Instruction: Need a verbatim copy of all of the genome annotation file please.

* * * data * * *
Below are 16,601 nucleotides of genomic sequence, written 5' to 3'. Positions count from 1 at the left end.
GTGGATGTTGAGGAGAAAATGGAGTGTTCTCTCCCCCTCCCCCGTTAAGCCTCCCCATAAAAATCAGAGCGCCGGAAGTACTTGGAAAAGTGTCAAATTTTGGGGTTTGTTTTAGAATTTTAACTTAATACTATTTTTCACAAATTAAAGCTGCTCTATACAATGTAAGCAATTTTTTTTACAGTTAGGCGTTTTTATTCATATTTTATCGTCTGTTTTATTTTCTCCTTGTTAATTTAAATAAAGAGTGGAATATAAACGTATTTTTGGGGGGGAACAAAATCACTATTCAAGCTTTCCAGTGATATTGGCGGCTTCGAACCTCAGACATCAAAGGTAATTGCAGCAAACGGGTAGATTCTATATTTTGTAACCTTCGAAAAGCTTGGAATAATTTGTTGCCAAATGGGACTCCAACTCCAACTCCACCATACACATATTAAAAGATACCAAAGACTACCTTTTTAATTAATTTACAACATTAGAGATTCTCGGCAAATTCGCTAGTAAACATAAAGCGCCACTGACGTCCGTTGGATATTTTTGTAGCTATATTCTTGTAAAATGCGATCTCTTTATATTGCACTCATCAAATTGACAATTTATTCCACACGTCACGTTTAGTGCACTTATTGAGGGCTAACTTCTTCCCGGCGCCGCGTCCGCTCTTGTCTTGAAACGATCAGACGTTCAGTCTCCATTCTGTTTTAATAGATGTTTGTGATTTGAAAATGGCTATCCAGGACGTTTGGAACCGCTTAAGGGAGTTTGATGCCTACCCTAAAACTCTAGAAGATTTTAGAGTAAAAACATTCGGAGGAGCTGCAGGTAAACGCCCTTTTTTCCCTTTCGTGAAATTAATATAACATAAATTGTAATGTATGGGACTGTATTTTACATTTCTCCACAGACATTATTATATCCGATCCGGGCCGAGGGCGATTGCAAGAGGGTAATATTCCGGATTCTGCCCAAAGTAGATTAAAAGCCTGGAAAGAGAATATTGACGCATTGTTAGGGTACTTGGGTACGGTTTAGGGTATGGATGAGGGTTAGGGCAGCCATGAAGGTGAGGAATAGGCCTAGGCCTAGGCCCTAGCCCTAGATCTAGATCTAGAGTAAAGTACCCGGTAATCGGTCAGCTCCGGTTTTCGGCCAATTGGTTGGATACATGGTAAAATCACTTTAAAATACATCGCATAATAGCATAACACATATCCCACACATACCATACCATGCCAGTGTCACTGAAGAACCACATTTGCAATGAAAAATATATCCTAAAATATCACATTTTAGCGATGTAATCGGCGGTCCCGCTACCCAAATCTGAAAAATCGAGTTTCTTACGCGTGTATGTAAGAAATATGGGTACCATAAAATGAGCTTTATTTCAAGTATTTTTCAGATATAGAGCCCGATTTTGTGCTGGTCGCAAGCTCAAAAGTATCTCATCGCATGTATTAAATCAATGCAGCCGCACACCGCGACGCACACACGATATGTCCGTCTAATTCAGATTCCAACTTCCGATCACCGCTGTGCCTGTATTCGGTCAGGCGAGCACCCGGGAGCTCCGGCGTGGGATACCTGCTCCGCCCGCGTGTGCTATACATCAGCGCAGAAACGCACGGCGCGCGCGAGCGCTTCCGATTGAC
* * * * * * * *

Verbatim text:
Below are 16,601 nucleotides of genomic sequence, written 5' to 3'. Positions count from 1 at the left end.
GTGGATGTTGAGGAGAAAATGGAGTGTTCTCTCCCCCTCCCCCGTTAAGCCTCCCCATAAAAATCAGAGCGCCGGAAGTACTTGGAAAAGTGTCAAATTTTGGGGTTTGTTTTAGAATTTTAACTTAATACTATTTTTCACAAATTAAAGCTGCTCTATACAATGTAAGCAATTTTTTTTACAGTTAGGCGTTTTTATTCATATTTTATCGTCTGTTTTATTTTCTCCTTGTTAATTTAAATAAAGAGTGGAATATAAACGTATTTTTGGGGGGGAACAAAATCACTATTCAAGCTTTCCAGTGATATTGGCGGCTTCGAACCTCAGACATCAAAGGTAATTGCAGCAAACGGGTAGATTCTATATTTTGTAACCTTCGAAAAGCTTGGAATAATTTGTTGCCAAATGGGACTCCAACTCCAACTCCACCATACACATATTAAAAGATACCAAAGACTACCTTTTTAATTAATTTACAACATTAGAGATTCTCGGCAAATTCGCTAGTAAACATAAAGCGCCACTGACGTCCGTTGGATATTTTTGTAGCTATATTCTTGTAAAATGCGATCTCTTTATATTGCACTCATCAAATTGACAATTTATTCCACACGTCACGTTTAGTGCACTTATTGAGGGCTAACTTCTTCCCGGCGCCGCGTCCGCTCTTGTCTTGAAACGATCAGACGTTCAGTCTCCATTCTGTTTTAATAGATGTTTGTGATTTGAAAATGGCTATCCAGGACGTTTGGAACCGCTTAAGGGAGTTTGATGCCTACCCTAAAACTCTAGAAGATTTTAGAGTAAAAACATTCGGAGGAGCTGCAGGTAAACGCCCTTTTTTCCCTTTCGTGAAATTAATATAACATAAATTGTAATGTATGGGACTGTATTTTACATTTCTCCACAGACATTATTATATCCGATCCGGGCCGAGGGCGATTGCAAGAGGGTAATATTCCGGATTCTGCCCAAAGTAGATTAAAAGCCTGGAAAGAGAATATTGACGCATTGTTAGGGTACTTGGGTACGGTTTAGGGTATGGATGAGGGTTAGGGCAGCCATGAAGGTGAGGAATAGGCCTAGGCCTAGGCCCTAGCCCTAGATCTAGATCTAGAGTAAAGTACCCGGTAATCGGTCAGCTCCGGTTTTCGGCCAATTGGTTGGATACATGGTAAAATCACTTTAAAATACATCGCATAATAGCATAACACATATCCCACACATACCATACCATGCCAGTGTCACTGAAGAACCACATTTGCAATGAAAAATATATCCTAAAATATCACATTTTAGCGATGTAATCGGCGGTCCCGCTACCCAAATCTGAAAAATCGAGTTTCTTACGCGTGTATGTAAGAAATATGGGTACCATAAAATGAGCTTTATTTCAAGTATTTTTCAGATATAGAGCCCGATTTTGTGCTGGTCGCAAGCTCAAAAGTATCTCATCGCATGTATTAAATCAATGCAGCCGCACACCGCGACGCACACACGATATGTCCGTCTAATTCAGATTCCAACTTCCGATCACCGCTGTGCCTGTATTCGGTCAGGCGAGCACCCGGGAGCTCCGGCGTGGGATACCTGCTCCGCCCGCGTGTGCTATACATCAGCGCAGAAACGCACGGCGCGCGCGAGCGCTTCCGATTGAC